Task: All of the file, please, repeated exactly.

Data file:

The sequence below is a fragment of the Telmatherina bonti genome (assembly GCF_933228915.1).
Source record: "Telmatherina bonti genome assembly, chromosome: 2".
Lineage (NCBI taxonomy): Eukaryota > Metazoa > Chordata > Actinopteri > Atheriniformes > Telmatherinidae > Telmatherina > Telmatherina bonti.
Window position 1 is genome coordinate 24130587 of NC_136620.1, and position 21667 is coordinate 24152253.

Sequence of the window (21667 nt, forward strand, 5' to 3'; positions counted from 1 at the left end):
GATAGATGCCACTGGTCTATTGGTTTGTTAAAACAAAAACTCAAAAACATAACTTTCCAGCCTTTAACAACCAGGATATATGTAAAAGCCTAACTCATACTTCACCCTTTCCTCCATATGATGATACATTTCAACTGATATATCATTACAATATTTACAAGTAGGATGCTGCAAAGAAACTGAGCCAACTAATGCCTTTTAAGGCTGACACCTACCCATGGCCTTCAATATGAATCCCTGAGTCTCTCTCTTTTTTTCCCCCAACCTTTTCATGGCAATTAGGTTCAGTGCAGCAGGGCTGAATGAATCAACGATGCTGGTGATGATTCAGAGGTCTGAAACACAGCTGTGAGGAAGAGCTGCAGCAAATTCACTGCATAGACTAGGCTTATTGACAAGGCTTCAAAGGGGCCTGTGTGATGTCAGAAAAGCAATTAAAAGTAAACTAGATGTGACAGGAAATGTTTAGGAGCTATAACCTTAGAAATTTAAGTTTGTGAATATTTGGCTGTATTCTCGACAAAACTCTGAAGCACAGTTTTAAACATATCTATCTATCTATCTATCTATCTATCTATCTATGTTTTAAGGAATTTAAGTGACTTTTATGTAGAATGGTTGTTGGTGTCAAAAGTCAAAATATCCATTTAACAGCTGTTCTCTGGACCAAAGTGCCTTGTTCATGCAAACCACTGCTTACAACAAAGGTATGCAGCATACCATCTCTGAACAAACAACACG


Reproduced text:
The sequence below is a fragment of the Telmatherina bonti genome (assembly GCF_933228915.1).
Source record: "Telmatherina bonti genome assembly, chromosome: 2".
Lineage (NCBI taxonomy): Eukaryota > Metazoa > Chordata > Actinopteri > Atheriniformes > Telmatherinidae > Telmatherina > Telmatherina bonti.
Window position 1 is genome coordinate 24130587 of NC_136620.1, and position 21667 is coordinate 24152253.

Sequence of the window (21667 nt, forward strand, 5' to 3'; positions counted from 1 at the left end):
GATAGATGCCACTGGTCTATTGGTTTGTTAAAACAAAAACTCAAAAACATAACTTTCCAGCCTTTAACAACCAGGATATATGTAAAAGCCTAACTCATACTTCACCCTTTCCTCCATATGATGATACATTTCAACTGATATATCATTACAATATTTACAAGTAGGATGCTGCAAAGAAACTGAGCCAACTAATGCCTTTTAAGGCTGACACCTACCCATGGCCTTCAATATGAATCCCTGAGTCTCTCTCTTTTTTTCCCCCAACCTTTTCATGGCAATTAGGTTCAGTGCAGCAGGGCTGAATGAATCAACGATGCTGGTGATGATTCAGAGGTCTGAAACACAGCTGTGAGGAAGAGCTGCAGCAAATTCACTGCATAGACTAGGCTTATTGACAAGGCTTCAAAGGGGCCTGTGTGATGTCAGAAAAGCAATTAAAAGTAAACTAGATGTGACAGGAAATGTTTAGGAGCTATAACCTTAGAAATTTAAGTTTGTGAATATTTGGCTGTATTCTCGACAAAACTCTGAAGCACAGTTTTAAACATATCTATCTATCTATCTATCTATCTATCTATCTATGTTTTAAGGAATTTAAGTGACTTTTATGTAGAATGGTTGTTGGTGTCAAAAGTCAAAATATCCATTTAACAGCTGTTCTCTGGACCAAAGTGCCTTGTTCATGCAAACCACTGCTTACAACAAAGGTATGCAGCATACCATCTCTGAACAAACAACACG